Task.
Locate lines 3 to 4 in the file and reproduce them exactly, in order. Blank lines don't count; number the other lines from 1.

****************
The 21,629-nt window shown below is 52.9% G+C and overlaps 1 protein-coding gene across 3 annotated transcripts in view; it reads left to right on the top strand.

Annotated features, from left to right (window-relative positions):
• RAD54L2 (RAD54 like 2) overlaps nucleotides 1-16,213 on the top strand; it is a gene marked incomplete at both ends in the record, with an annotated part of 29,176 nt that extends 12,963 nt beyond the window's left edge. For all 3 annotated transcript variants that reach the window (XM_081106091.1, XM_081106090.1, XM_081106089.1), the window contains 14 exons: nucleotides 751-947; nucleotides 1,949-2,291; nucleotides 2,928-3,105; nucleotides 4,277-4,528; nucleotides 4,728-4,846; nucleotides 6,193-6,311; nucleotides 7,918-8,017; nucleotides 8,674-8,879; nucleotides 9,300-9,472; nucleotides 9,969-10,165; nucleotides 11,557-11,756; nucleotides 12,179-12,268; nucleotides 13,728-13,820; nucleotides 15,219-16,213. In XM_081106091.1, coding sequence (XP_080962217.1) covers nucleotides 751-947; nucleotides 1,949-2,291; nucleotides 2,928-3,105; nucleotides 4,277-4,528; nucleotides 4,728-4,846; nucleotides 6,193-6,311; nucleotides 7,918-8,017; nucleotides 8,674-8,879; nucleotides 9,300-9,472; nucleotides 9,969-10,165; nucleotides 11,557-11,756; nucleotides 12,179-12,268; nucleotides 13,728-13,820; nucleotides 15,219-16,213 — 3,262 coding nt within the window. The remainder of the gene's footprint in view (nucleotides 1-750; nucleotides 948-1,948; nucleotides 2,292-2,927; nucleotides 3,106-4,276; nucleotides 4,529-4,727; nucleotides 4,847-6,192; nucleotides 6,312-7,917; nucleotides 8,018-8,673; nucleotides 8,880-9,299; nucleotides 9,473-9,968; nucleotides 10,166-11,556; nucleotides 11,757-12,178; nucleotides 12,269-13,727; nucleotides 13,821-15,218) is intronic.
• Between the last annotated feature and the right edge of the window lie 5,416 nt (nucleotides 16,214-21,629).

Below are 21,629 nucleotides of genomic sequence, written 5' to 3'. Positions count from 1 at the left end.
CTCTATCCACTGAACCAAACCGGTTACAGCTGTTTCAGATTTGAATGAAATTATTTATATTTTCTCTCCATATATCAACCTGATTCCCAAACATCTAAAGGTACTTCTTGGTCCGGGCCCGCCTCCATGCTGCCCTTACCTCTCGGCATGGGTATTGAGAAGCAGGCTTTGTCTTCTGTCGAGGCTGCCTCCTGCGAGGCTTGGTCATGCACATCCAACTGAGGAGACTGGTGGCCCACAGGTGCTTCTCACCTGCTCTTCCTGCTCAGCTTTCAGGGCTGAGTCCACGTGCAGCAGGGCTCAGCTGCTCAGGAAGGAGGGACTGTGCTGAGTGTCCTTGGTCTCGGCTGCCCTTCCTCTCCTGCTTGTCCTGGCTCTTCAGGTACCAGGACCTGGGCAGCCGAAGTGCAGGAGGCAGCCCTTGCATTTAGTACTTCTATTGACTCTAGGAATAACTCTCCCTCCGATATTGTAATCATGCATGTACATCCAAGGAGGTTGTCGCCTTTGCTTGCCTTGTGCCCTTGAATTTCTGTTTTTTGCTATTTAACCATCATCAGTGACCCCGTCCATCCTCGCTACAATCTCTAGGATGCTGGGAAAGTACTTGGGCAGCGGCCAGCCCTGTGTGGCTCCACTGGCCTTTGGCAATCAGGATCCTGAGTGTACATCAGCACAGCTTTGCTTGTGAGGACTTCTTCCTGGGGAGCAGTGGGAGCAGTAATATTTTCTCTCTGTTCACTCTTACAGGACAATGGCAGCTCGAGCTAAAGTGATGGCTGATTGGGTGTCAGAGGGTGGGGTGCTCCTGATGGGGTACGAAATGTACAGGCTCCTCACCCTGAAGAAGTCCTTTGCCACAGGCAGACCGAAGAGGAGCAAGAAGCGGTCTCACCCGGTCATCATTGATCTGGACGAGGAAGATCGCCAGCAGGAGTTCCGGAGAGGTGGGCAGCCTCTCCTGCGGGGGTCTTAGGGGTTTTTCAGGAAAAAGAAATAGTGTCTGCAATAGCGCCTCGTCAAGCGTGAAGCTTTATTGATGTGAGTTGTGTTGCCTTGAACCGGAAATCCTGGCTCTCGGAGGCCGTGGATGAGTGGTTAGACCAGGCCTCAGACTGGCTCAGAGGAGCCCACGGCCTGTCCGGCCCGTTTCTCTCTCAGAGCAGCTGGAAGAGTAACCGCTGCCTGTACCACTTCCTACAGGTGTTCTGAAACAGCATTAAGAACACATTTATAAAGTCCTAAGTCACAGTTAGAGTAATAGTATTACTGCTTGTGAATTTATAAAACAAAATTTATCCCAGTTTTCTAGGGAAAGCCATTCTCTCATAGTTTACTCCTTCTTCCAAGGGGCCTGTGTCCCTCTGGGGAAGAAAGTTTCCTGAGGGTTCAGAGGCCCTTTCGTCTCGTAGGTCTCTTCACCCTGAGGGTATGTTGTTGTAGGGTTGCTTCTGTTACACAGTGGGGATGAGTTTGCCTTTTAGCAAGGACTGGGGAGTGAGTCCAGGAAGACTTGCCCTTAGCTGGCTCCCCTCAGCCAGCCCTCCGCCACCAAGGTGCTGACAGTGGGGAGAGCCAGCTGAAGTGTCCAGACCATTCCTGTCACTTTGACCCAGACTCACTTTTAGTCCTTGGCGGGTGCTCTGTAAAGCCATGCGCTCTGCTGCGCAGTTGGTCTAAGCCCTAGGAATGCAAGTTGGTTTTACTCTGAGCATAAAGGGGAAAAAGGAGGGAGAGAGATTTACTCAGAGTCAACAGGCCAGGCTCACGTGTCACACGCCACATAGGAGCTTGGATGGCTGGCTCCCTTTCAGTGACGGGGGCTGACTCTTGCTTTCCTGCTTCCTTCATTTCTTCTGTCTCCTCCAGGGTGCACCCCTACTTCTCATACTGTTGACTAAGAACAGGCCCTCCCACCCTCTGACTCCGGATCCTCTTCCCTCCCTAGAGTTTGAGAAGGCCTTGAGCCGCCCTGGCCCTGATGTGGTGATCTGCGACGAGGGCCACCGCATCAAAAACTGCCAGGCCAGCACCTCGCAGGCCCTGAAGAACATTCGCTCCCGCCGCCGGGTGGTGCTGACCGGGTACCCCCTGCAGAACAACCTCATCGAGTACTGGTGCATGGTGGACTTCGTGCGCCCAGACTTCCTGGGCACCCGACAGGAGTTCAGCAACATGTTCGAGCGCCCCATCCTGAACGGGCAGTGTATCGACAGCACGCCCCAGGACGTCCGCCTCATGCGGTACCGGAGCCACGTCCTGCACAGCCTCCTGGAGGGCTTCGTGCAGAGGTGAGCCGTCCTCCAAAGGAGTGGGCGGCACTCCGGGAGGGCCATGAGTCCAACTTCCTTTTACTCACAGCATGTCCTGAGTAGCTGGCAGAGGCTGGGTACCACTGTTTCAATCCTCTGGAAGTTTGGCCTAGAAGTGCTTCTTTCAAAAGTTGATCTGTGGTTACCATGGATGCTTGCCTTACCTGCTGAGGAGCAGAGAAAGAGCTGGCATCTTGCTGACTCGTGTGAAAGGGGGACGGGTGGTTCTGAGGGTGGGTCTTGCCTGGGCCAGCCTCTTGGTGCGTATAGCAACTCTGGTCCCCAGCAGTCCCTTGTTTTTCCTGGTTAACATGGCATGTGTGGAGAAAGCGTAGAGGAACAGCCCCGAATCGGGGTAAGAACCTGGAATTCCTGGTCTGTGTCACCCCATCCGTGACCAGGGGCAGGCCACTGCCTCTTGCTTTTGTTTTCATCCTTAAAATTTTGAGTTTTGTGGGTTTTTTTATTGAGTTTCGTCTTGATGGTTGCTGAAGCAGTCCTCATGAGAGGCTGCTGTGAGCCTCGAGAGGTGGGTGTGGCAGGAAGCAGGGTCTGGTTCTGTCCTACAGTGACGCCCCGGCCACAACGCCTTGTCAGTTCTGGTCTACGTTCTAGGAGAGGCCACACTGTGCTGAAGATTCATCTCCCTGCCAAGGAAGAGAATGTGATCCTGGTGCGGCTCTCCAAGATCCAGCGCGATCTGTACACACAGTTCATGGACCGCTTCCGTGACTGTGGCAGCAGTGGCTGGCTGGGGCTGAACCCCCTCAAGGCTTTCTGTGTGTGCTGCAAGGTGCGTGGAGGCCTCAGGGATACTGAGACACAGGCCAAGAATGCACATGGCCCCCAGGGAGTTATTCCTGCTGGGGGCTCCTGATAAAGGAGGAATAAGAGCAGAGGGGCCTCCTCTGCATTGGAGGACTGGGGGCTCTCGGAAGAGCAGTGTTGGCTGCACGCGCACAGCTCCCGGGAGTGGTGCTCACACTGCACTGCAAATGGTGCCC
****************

• RAD54L2 (RAD54 like 2) overlaps nucleotides 1-16,213 on the top strand; it is a gene marked incomplete at both ends in the record, with an annotated part of 29,176 nt that extends 12,963 nt beyond the window's left edge. For all 3 annotated transcript variants that reach the window (XM_081106091.1, XM_081106090.1, XM_081106089.1), the window contains 14 exons: nucleotides 751-947; nucleotides 1,949-2,291; nucleotides 2,928-3,105; nucleotides 4,277-4,528; nucleotides 4,728-4,846; nucleotides 6,193-6,311; nucleotides 7,918-8,017; nucleotides 8,674-8,879; nucleotides 9,300-9,472; nucleotides 9,969-10,165; nucleotides 11,557-11,756; nucleotides 12,179-12,268; nucleotides 13,728-13,820; nucleotides 15,219-16,213. In XM_081106091.1, coding sequence (XP_080962217.1) covers nucleotides 751-947; nucleotides 1,949-2,291; nucleotides 2,928-3,105; nucleotides 4,277-4,528; nucleotides 4,728-4,846; nucleotides 6,193-6,311; nucleotides 7,918-8,017; nucleotides 8,674-8,879; nucleotides 9,300-9,472; nucleotides 9,969-10,165; nucleotides 11,557-11,756; nucleotides 12,179-12,268; nucleotides 13,728-13,820; nucleotides 15,219-16,213 — 3,262 coding nt within the window. The remainder of the gene's footprint in view (nucleotides 1-750; nucleotides 948-1,948; nucleotides 2,292-2,927; nucleotides 3,106-4,276; nucleotides 4,529-4,727; nucleotides 4,847-6,192; nucleotides 6,312-7,917; nucleotides 8,018-8,673; nucleotides 8,880-9,299; nucleotides 9,473-9,968; nucleotides 10,166-11,556; nucleotides 11,757-12,178; nucleotides 12,269-13,727; nucleotides 13,821-15,218) is intronic.
• Between the last annotated feature and the right edge of the window lie 5,416 nt (nucleotides 16,214-21,629).